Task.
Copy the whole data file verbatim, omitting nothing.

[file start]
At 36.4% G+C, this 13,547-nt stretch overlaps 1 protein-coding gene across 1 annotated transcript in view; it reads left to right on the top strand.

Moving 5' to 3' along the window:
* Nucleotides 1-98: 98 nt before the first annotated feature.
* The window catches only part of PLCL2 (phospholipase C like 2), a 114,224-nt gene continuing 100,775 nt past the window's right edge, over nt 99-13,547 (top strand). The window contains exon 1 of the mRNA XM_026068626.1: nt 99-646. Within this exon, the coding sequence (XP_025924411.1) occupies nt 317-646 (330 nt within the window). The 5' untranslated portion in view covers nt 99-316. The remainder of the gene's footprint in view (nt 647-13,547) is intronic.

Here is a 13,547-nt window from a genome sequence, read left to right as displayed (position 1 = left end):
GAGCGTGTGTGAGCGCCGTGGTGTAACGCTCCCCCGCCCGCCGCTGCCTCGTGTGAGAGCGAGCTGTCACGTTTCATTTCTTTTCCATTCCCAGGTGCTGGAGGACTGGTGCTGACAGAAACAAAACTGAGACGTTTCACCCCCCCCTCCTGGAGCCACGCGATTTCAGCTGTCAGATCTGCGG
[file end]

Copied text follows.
At 36.4% G+C, this 13,547-nt stretch overlaps 1 protein-coding gene across 1 annotated transcript in view; it reads left to right on the top strand.

Moving 5' to 3' along the window:
* Nucleotides 1-98: 98 nt before the first annotated feature.
* The window catches only part of PLCL2 (phospholipase C like 2), a 114,224-nt gene continuing 100,775 nt past the window's right edge, over nt 99-13,547 (top strand). The window contains exon 1 of the mRNA XM_026068626.1: nt 99-646. Within this exon, the coding sequence (XP_025924411.1) occupies nt 317-646 (330 nt within the window). The 5' untranslated portion in view covers nt 99-316. The remainder of the gene's footprint in view (nt 647-13,547) is intronic.

Here is a 13,547-nt window from a genome sequence, read left to right as displayed (position 1 = left end):
GAGCGTGTGTGAGCGCCGTGGTGTAACGCTCCCCCGCCCGCCGCTGCCTCGTGTGAGAGCGAGCTGTCACGTTTCATTTCTTTTCCATTCCCAGGTGCTGGAGGACTGGTGCTGACAGAAACAAAACTGAGACGTTTCACCCCCCCCTCCTGGAGCCACGCGATTTCAGCTGTCAGATCTGCGG